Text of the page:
(Christian Galdabina via UMNS)

Evangelicals take leap of faith into immigration debate

A growing number of Christian leaders are advocating for a path to citizenship for undocumented immigrants


Katie McDonough
April 14, 2013 6:15PM (UTC)

As Congress prepares to debate an overhaul of a dysfunctional immigration system, pro-reform Democrats may have new allies in Christian Evangelicals. A coalition of Evangelical leaders has begun a political push for a path to citizenship for undocumented immigrants, making a name for conservative Christians outside of the issues of marriage equality and abortion.

As reported by The New York Times:

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On Wednesday, evangelical pastors will converge on Washington for a day of prayer and lobbying on Capitol Hill.

Guiding the campaign is a coalition called the Evangelical Immigration Table, which includes the top pastors of more than two dozen evangelical denominations and at least 20 heads of Christian colleges and seminaries. “It is very remarkable the degree to which there is consensus,” said Galen Carey, the vice president of government relations for theNational Association of Evangelicals, an umbrella group for the churches. No prominent pastor has spoken out against the immigration effort, although some pastors of the largest churches have remained silent.

Many of these pastors have been inspired to act by the growing influence of immigrant congregations in the Christian community and an upsurge in Latino “born-again” evangelicals, according to the Times:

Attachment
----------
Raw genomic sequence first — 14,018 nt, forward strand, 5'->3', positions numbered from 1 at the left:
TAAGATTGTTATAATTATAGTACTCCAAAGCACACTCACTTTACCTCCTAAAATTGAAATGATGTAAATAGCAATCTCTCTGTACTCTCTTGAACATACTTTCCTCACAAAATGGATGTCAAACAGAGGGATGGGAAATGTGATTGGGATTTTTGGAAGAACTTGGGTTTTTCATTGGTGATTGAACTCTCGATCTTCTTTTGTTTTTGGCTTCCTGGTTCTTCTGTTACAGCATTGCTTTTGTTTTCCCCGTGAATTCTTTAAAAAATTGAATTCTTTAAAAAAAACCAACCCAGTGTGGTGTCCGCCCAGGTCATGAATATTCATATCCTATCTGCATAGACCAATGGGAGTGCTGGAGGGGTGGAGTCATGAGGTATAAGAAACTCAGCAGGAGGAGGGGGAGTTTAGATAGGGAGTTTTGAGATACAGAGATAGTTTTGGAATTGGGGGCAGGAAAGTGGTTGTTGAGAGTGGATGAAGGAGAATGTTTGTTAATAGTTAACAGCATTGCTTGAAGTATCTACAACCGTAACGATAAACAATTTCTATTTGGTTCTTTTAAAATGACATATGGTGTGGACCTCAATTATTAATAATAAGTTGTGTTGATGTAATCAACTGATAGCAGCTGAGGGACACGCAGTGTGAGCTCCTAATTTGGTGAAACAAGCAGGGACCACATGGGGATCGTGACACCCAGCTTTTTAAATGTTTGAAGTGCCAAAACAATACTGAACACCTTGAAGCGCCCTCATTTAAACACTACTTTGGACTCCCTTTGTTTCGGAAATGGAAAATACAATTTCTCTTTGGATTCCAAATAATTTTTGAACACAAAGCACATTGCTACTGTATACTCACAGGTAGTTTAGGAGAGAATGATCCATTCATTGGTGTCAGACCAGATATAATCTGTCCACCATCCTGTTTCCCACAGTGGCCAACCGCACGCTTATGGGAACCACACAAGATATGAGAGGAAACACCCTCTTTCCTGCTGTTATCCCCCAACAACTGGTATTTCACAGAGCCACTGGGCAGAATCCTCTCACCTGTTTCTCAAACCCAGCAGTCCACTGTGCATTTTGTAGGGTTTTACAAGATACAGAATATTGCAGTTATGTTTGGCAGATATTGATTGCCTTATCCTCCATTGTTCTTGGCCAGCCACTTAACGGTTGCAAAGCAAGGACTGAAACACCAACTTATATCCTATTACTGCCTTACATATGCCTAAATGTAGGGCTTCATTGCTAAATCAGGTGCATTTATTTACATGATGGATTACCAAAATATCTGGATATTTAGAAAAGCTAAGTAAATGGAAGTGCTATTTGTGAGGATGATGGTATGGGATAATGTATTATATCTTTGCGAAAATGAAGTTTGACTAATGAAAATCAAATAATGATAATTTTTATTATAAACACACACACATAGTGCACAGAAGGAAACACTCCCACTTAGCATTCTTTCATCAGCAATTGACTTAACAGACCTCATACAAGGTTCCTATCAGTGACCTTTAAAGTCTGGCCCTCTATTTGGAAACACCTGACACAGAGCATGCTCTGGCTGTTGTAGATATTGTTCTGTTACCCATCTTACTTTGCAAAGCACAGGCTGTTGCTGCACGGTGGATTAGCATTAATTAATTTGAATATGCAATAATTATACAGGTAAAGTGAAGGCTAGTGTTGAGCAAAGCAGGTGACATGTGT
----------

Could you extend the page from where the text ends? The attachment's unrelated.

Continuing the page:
For the Rev. David Uth, the head pastor of First Baptist Orlando, there was no mistaking the evolution of his traditionally white congregation, as he discovered in recent years that immigrants speaking at least 32 different languages had flocked to his doors. Mr. Uth is one of the pastors going to Washington this week.

His church offers ministry in seven foreign languages, with simultaneous translation of Sunday services in Spanish and Portuguese and a separate Brazilian service on Sunday evenings.

“The stories out there in the pews are stories of people from all over the world who have made friends and who have become close with people here,” Mr. Uth said after his service last Sunday. “I think that’s why there’s movement in this church, there’s momentum, there’s an openness to try to do something to address their needs.”

Despite a public push to let compassion and fairness shape proposals for reform, Christian leaders have splintered with other immigrant rights advocates over the inclusion of the rights of gay and lesbian immigrants in legislative reform. In an interview with the Christian Post, CEO of the Christian Community Development Association and pro-reform (for some immigrants, at least) evangelical Noel Castellanos stated his belief that immigration reform and gay rights should be handled as separate issues: "Right now, I can say as a general coalition we have talked to the President about trying to keep those two issues separate. It's very problematic."

But groups like United Latin American Citizens and the National Council of La Raza have backed the inclusion of provisions for gay immigrants and their families, citing the importance of family inclusion for all families: "Family unity has always been the cornerstone of our immigration system. We must address the unnecessary separation of families who are kept apart by extraordinarily long wait times for certain family visas, including the families of bi-national and same-sex couples," said National Council of La Raza president and CEO Janet Murguía.


Katie McDonough

Katie McDonough is Salon's politics writer, focusing on gender, sexuality and reproductive justice. Follow her on Twitter @kmcdonovgh or email her at kmcdonough@salon.com.

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Related Topics ------------------------------------------

Christianity Evangelical Christians Gay Rights Immigration Immigration Reform Lgbt Rights




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